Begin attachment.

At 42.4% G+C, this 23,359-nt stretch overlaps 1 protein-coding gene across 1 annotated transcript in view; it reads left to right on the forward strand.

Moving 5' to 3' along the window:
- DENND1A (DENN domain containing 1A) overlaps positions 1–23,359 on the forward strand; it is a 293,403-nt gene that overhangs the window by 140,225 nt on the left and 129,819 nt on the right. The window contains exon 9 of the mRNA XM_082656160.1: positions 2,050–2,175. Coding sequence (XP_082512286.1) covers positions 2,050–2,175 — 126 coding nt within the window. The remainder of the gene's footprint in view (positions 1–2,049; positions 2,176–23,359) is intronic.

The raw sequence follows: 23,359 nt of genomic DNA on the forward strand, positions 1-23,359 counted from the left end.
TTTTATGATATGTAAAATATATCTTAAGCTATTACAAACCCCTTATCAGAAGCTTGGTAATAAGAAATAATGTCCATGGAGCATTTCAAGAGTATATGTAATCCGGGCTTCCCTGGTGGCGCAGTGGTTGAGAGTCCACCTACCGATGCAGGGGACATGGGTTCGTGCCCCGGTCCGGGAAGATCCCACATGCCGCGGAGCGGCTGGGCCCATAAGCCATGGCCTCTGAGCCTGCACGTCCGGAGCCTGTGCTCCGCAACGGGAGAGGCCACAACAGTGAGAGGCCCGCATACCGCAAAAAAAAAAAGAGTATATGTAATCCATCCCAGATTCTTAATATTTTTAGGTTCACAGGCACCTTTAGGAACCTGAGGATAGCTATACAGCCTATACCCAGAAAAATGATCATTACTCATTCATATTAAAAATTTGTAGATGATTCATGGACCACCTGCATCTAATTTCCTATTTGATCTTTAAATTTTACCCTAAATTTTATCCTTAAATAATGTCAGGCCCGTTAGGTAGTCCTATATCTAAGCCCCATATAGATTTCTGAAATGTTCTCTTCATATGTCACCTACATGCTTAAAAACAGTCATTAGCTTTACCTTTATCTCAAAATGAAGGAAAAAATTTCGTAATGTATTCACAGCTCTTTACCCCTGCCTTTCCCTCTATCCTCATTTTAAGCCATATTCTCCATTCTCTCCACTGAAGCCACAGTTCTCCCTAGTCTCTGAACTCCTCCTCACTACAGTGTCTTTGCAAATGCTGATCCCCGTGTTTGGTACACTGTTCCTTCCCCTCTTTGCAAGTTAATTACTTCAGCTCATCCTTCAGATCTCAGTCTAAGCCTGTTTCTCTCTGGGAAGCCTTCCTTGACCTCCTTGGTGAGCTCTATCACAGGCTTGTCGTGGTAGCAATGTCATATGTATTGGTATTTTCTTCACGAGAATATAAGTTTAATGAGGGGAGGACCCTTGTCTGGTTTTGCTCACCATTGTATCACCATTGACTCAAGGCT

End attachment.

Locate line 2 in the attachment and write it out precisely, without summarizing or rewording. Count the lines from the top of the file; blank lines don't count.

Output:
Moving 5' to 3' along the window: